In practice, Goldman and LPL (and the other recent RIA custody “upstart,” Altruist) won’t necessarily compete heavily with each other. Goldman is most likely to focus on breakaway brokers from wirehouses (where the Goldman brand has significant curb appeal, and its ultra-HNW capabilities come to bear), while LPL will be more oriented toward advisers transitioning from broker-dealer to RIA (who may even want to park wind-down commission trail business with LPL’s broker-dealer as they transition to LPL’s RIA), and Altruist has thus far been primarily focused on the more tech-savvy next-generation startup adviser.

Still, from the AdviserTech perspective, while the central adviser dashboard is increasingly shifting from the RIA custodian to the adviser’s CRM system, the RIA custodians still heavily drive and control the AdviserTech ecosystem. That means new entrants create new opportunities for enterprise deals for AdviserTech firms, and from the adviser’s perspective, a healthy new level of competition to drive AdviserTech innovation as RIA custodians increasingly look to technology as their own differentiator in a commoditized marketplace for pure custody services.


All the way back in 2016(!), Pershing’s Mark Tibergien announced that Pershing would take a page from the TD Ameritrade VEO playbook by shifting the firm to adopt a more open-architecture API approach for its RIA custodial platform. But in the years since, Pershing’s actual rollout of API capabilities has been a slow stutter-step process. At this month’s Pershing INSITE annual conference, though, the firm announced the next stage of its open API initiative, with the rollout of a new NetXServices hub for developers to build more, faster and deeper integrations to Pershing.

The timing of the announcement is significant, as it ties both to the accelerated digital adoption push of RIAs over the past year (in the midst of the pandemic and its forced transition to virtual), and the ongoing integration of TD Ameritrade into what increasingly appears to be a less-open, more walled-garden approach at Schwab… effectively trying to position Pershing as the new open-architecture API platform to VEO for AdviserTech firms that are looking for an integration pathway to new RIAs.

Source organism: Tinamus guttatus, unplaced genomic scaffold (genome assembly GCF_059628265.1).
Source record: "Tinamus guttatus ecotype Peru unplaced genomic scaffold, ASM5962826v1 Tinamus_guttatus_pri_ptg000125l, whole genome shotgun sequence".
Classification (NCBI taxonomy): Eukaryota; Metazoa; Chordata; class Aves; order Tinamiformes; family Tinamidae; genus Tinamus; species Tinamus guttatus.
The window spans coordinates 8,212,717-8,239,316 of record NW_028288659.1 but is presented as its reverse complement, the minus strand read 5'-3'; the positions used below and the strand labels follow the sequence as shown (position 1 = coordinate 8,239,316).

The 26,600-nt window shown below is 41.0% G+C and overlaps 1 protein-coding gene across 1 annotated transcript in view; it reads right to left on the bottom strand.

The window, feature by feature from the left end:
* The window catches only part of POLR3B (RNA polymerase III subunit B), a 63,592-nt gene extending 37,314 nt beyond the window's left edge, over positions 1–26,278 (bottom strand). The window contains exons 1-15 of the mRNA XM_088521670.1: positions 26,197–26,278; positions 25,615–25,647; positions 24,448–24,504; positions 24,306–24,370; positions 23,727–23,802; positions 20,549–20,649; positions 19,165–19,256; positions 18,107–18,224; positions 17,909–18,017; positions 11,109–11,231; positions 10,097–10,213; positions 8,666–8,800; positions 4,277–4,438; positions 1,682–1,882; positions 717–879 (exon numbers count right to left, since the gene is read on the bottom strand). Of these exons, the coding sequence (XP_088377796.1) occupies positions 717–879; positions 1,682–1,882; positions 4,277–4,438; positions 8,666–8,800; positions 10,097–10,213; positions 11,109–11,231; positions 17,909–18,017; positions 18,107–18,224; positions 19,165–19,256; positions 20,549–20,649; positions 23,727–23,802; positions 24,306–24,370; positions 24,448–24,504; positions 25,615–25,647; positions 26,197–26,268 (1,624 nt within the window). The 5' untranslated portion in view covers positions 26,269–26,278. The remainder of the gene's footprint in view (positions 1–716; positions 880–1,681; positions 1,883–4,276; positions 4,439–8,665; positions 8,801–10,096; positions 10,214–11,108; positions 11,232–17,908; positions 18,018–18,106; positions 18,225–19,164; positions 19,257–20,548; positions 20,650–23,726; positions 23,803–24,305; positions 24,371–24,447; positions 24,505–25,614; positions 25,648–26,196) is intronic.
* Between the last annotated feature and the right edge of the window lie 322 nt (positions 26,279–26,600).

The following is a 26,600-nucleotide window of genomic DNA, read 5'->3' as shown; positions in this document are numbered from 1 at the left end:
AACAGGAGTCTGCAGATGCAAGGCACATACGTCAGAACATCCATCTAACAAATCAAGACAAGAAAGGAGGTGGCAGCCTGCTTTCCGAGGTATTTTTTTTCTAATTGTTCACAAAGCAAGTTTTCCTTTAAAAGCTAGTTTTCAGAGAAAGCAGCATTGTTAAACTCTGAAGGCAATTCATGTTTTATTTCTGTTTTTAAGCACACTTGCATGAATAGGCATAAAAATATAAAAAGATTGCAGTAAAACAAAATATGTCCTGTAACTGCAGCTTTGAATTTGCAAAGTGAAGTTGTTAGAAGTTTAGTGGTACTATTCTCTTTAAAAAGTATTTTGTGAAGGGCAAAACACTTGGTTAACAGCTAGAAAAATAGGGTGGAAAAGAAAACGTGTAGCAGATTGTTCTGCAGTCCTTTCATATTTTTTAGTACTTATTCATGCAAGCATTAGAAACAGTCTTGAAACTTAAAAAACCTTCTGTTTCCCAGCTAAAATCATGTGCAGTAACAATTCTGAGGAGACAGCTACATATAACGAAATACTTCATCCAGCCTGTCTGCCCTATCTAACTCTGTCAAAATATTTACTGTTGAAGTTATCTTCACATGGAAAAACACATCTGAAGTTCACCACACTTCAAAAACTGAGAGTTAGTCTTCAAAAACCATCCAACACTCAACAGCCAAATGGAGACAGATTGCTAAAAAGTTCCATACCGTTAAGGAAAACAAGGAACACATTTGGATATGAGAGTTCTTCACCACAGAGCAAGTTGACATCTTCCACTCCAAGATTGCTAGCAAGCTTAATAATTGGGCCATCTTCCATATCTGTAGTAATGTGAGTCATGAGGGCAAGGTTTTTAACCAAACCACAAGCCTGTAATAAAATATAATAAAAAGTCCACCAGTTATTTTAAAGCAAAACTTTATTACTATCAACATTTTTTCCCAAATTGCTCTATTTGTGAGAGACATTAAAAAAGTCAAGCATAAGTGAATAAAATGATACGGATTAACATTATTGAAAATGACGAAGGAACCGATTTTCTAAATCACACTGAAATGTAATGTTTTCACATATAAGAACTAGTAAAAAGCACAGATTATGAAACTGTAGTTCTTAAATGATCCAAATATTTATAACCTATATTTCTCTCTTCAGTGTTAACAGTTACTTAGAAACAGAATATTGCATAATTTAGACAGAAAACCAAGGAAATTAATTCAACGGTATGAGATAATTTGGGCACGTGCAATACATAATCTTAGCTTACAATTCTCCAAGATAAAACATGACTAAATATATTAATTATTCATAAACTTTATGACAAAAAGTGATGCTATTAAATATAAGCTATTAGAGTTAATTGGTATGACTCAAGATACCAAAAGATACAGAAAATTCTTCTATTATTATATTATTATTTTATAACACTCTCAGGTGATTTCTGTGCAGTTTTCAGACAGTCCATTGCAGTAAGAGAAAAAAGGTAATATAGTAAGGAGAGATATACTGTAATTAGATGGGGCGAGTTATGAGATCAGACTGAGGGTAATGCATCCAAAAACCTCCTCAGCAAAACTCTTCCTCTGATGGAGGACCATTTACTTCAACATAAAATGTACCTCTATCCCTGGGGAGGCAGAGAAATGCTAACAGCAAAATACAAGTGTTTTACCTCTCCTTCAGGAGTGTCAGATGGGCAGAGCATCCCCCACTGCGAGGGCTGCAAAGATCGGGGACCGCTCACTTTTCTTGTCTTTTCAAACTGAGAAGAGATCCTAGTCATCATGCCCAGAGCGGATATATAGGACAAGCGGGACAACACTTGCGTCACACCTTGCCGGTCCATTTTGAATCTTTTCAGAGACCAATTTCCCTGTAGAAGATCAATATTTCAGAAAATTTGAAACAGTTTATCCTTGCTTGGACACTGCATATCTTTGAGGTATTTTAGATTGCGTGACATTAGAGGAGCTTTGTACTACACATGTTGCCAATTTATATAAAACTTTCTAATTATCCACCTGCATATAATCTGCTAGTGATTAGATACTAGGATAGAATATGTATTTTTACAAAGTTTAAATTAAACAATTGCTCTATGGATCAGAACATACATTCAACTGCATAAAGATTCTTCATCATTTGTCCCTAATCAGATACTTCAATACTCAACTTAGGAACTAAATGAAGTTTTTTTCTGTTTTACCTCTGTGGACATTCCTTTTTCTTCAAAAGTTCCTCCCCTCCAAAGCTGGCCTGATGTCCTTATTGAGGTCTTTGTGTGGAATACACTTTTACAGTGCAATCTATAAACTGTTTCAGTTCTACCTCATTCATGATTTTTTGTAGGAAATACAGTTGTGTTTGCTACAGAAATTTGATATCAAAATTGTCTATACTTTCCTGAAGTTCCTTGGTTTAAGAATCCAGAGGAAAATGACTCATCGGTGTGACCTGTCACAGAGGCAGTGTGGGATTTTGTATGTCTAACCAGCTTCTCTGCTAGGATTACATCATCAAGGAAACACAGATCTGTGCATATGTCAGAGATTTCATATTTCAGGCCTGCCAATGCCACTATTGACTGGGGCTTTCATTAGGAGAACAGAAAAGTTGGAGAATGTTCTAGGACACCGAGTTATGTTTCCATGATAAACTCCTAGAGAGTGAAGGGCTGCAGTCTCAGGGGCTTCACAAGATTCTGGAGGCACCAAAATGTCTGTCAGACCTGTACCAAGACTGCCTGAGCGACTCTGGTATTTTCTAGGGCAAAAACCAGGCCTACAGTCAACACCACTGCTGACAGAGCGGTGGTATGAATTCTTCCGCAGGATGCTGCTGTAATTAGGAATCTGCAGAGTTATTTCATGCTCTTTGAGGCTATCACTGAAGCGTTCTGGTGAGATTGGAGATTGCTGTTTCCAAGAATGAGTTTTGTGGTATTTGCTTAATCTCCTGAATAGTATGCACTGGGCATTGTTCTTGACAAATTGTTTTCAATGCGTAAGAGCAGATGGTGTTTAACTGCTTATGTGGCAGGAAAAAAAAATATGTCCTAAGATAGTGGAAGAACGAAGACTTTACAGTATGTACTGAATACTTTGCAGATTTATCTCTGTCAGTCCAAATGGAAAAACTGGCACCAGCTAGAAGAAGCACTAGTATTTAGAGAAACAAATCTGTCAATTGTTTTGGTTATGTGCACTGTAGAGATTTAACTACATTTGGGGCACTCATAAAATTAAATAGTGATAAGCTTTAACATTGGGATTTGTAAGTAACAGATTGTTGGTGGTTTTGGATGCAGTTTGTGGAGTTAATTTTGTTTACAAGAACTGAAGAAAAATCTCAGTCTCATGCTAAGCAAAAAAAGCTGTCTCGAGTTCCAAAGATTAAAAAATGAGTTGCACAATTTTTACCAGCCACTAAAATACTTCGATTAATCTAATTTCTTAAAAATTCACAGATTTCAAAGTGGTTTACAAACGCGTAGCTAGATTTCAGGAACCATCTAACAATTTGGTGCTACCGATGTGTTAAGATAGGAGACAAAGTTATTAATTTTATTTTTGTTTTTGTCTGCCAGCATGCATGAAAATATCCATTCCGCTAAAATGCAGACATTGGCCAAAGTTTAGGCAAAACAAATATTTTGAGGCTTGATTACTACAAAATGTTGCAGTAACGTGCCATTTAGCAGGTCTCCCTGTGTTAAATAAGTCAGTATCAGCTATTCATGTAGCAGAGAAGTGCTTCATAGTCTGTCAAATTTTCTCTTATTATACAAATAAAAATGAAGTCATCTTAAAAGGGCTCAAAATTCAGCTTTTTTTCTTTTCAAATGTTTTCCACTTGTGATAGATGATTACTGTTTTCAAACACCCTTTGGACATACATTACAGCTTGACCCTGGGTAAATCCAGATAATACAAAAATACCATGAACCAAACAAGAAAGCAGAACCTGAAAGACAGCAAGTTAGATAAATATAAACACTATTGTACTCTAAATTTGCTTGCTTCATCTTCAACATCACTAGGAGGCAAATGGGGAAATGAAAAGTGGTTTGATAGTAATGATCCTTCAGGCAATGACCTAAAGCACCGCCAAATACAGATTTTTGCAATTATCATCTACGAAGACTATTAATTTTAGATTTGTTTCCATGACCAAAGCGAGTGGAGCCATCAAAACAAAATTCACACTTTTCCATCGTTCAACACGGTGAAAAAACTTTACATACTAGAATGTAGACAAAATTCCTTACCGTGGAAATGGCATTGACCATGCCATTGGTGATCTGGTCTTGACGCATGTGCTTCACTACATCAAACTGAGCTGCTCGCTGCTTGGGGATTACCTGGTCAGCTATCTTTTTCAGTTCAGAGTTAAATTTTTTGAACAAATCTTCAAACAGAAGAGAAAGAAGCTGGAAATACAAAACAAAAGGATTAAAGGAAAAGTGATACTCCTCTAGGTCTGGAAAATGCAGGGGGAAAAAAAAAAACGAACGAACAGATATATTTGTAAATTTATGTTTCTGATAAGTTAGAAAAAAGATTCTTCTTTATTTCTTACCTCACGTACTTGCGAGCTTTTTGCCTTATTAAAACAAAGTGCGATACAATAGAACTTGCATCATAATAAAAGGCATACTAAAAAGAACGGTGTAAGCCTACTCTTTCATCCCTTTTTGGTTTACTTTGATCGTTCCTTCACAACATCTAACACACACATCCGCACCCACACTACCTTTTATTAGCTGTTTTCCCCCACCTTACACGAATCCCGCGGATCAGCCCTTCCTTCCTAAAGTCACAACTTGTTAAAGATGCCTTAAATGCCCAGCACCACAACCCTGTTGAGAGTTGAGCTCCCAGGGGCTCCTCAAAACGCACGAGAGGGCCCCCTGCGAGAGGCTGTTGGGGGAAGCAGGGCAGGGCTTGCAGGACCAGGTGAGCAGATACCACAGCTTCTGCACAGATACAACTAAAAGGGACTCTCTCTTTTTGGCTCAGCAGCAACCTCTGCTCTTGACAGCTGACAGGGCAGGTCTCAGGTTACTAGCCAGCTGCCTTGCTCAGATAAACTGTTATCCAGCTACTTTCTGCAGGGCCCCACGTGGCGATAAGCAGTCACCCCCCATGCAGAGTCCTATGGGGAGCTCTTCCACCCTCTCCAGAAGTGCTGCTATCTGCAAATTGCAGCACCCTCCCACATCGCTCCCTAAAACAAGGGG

Pershing’s ongoing shift to a more open platform is likely also being pushed by the growth of Apex (and the buzz about Altruist), leading Pershing to take additional steps in opening everything up to become a true API platform for third-party AdviserTech firms to build on. (And trying to undo Pershing’s historically hard-to-shake reputation that the firm was not very “tech-first” in its approach, lying in the shadow of the conservative BNY Mellon.)

Still, while Pershing has been slower to get as deep into technology, its accelerated catch-up efforts are now notable, including the fact that it even seems to be fully embracing that multicustody isn’t going away, and instead is aiming to offer a solution that will support multicustodial RIAs. That’s especially significant given that most of Pershing’s clients are very large broker-dealers, a space that is far less fragmented than serving RIAs, and where it’s far less common to be multicustodial (or multiclearing). In other words, Pershing appears to be trying to accommodate the multicustodial approach specificallyas a new strategy to connect with larger RIAs, in line with Pershing Advisor Solutions’ focus for the past decade on the midsize-to-large RIA.

Ultimately, for the most independent-minded among the RIA community, Pershing’s message shift to being the firm that is most open and friendly to RIA tech partners is likely to resonate, as it certainly did in fueling TD Ameritrade’s growth over the past 15 years. Though in the end, many firms over the years have claimed to be supportive of open architecture, only to revert to a more closed approach after they gained initial traction (and a newfound hunger to capture 100% wallet share of firms that were only giving them a portion of assets). Only time will tell whether Pershing’s NetXServices developer hub is really as friendly as it seems, and whether the tech partners will be able to build on top of Pershing as easily as it claims.


In the mid-2010s, as it became clear that not only were robo-advisers failing to take market share from financial advisers, but that financial advisers actually wanted“robo” onboarding tools for their own operational efficiencies, a slew of asset managers began to acquire robo-adviser-for-advisers platforms as a pathway to reach new advisers, especially independent RIAs who are notoriously resistant to traditional wholesalers.